The softer heart and more susceptible spirit of Egremont were well calculated to respond to this ebullition of feeling, however slight; and truly it was for many reasons not without considerable emotion, that he found himself once more at Marney. He sate by the side of his gentle sister-in-law, who seemed pleased by the unwonted cordiality of her husband, and anxious by many kind offices to second every indication of good feeling on his part. Captain Grouse was extremely assiduous: the vicar was of the deferential breed, agreed with Lady Marney on the importance of infant schools, but recalled his opinion when Lord Marney expressed his imperious hope that no infant schools would ever be found in his neighbourhood. Sir Vavasour was more than middle aged, comely, very gentlemanlike, but with an air occasionally of absence which hardly agreed with his frank and somewhat hearty idiosyncracy; his clear brow, florid complexion, and blue eye. But Lord Marney talked a good deal, though chiefly dogmatical or argumentative. It was rather difficult for him to find a sufficient stock of opposition, but he laid in wait and seized every opening with wonderful alacrity. Even Captain Grouse could not escape him; if driven to extremity Lord Marney would even question his principles on fly-making. Captain Grouse gave up, but not too soon; he was well aware that his noble friend's passion for controversy was equal to his love of conquest. As for Lady Marney, it was evident that with no inconsiderable talents, and with an intelligence richly cultivated, the controversial genius of her husband had completely cowed her conversational charms. She never advanced a proposition that he did not immediately bristle up, and she could only evade the encounter by a graceful submission. As for the vicar, a frequent guest, he would fain have taken refuge in silence, but the earl, especially when alone, would what he called "draw him out," and the game once unearthed, with so skilled a pack there was but little fear of a bad run. When all were reduced to silence, Lord Marney relinquishing controversy, assumed the positive. He eulogized the new poor law, which he declared would be the salvation of the country, provided it was "carried out" in the spirit in which it was developed in the Marney Union; but then he would add that there was no district except their union in which it was properly observed. He was tremendously fierce against allotments and analysed the system with merciless sarcasm, Indeed he had no inconsiderable acquaintance with the doctrines of the economists, and was rather inclined to carry them into practice in every instance, except that of the landed proprietary, which he clearly proved "stood upon different grounds" to that of any other "interest." There was nothing he hated so much as a poacher, except a lease; though perhaps in the catalogue of his aversions, we ought to give the preference to his anti-ecclesiastical prejudice: this amounted even to acrimony. Though there was no man breathing who was possessed with such a strong repugnance to subscriptions of any kind, it delighted Lord Marney to see his name among the contributors to all sectarian institutions. The vicar of Marney, who had been presented by himself, was his model of a priest: he left every body alone. Under the influence of Lady Marney, the worthy vicar had once warmed up into some ebullition of very low church zeal; there was some talk of an evening lecture, the schools were to be remodelled, certain tracts were actually distributed. But Lord Marney soon stopped all this. "No priestcraft at Marney," said this gentle proprietor of abbey lands.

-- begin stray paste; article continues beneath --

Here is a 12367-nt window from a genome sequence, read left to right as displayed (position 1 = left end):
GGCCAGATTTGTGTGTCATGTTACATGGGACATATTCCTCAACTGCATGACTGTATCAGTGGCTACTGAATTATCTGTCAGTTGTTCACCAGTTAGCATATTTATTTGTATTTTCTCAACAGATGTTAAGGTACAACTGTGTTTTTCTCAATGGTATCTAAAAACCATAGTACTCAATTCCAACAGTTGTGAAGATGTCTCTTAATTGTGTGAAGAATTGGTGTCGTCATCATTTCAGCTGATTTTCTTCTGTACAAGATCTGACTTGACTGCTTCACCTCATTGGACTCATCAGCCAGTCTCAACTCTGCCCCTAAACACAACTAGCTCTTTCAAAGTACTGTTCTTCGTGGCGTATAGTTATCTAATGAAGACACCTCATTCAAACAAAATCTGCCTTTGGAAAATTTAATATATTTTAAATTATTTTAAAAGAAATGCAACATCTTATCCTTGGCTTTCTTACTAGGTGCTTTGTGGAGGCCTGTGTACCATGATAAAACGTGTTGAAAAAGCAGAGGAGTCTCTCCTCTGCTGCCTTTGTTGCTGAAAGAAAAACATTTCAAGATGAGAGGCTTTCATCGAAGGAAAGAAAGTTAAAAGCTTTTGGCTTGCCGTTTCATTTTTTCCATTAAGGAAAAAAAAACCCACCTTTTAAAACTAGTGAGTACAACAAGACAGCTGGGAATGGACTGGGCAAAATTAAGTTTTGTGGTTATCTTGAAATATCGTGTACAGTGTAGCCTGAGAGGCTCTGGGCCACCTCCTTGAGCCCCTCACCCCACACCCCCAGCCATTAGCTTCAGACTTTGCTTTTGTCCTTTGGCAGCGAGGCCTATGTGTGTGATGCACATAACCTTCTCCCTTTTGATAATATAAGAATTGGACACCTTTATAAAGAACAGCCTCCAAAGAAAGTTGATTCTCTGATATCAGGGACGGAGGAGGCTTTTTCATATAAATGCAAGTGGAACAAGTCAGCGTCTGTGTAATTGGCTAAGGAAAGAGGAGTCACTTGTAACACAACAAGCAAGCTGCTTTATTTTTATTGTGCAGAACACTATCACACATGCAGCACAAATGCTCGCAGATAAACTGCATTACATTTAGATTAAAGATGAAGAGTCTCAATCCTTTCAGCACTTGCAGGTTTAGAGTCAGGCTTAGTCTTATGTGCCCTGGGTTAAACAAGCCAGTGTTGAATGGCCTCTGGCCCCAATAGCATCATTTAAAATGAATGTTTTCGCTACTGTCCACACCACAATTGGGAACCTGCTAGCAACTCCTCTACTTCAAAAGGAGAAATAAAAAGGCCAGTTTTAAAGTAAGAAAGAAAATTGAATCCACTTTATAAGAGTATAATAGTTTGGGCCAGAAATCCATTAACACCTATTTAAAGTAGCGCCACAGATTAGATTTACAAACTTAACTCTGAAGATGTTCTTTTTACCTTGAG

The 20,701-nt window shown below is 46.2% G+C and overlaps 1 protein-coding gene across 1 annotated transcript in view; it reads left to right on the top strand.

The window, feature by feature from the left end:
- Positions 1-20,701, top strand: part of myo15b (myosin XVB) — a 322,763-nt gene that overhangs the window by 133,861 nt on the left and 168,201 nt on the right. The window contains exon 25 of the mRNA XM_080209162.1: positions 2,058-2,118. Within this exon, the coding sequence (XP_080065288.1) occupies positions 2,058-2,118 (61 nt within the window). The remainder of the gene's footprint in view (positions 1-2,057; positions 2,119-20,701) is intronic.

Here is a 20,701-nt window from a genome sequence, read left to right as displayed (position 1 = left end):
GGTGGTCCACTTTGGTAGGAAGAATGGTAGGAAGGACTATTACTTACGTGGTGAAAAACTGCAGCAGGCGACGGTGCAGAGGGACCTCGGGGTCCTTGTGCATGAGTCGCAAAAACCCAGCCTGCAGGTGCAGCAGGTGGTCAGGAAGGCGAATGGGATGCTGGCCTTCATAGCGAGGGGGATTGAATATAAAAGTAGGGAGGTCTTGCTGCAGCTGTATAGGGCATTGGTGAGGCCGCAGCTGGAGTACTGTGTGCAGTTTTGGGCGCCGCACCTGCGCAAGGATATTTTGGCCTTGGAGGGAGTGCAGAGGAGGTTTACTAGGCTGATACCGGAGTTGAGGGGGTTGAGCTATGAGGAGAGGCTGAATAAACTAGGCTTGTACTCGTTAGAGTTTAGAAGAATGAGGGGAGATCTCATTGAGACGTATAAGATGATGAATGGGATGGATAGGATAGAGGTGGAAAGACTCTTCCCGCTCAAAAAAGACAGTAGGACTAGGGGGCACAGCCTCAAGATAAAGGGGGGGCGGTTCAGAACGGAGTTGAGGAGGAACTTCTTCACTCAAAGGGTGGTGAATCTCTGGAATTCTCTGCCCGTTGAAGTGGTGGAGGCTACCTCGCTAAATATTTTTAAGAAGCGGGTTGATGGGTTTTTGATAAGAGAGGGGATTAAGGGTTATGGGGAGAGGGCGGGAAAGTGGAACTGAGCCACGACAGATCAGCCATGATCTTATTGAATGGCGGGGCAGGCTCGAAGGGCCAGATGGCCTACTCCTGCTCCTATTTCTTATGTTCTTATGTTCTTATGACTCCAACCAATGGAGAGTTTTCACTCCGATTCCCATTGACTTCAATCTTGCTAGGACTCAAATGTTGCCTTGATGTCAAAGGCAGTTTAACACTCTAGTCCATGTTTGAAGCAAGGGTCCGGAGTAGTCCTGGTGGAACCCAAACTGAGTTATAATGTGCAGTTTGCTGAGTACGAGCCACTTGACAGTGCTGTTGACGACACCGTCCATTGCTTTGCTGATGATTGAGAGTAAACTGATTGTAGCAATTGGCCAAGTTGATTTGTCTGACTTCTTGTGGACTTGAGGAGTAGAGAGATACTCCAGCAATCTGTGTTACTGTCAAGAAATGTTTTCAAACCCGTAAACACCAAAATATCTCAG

"I wanted very much to come and canvass for you," said Lady Marney to Egremont, "but George did not like it."